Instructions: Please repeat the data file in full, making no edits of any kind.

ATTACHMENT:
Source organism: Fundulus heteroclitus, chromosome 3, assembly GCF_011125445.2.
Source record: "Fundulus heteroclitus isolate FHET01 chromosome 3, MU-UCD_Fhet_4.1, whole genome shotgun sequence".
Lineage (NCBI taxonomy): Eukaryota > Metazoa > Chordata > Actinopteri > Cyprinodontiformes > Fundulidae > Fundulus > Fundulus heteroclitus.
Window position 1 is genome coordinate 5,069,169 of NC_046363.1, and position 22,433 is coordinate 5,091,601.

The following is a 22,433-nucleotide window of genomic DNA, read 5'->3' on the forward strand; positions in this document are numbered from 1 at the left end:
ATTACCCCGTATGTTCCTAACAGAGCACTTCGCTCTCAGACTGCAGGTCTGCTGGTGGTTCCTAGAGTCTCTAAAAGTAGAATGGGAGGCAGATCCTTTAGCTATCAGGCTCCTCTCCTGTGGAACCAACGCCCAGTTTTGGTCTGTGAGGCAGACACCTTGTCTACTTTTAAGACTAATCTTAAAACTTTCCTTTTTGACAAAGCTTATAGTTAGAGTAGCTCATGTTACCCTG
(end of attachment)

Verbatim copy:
Source organism: Fundulus heteroclitus, chromosome 3, assembly GCF_011125445.2.
Source record: "Fundulus heteroclitus isolate FHET01 chromosome 3, MU-UCD_Fhet_4.1, whole genome shotgun sequence".
Lineage (NCBI taxonomy): Eukaryota > Metazoa > Chordata > Actinopteri > Cyprinodontiformes > Fundulidae > Fundulus > Fundulus heteroclitus.
Window position 1 is genome coordinate 5,069,169 of NC_046363.1, and position 22,433 is coordinate 5,091,601.

The following is a 22,433-nucleotide window of genomic DNA, read 5'->3' on the forward strand; positions in this document are numbered from 1 at the left end:
ATTACCCCGTATGTTCCTAACAGAGCACTTCGCTCTCAGACTGCAGGTCTGCTGGTGGTTCCTAGAGTCTCTAAAAGTAGAATGGGAGGCAGATCCTTTAGCTATCAGGCTCCTCTCCTGTGGAACCAACGCCCAGTTTTGGTCTGTGAGGCAGACACCTTGTCTACTTTTAAGACTAATCTTAAAACTTTCCTTTTTGACAAAGCTTATAGTTAGAGTAGCTCATGTTACCCTG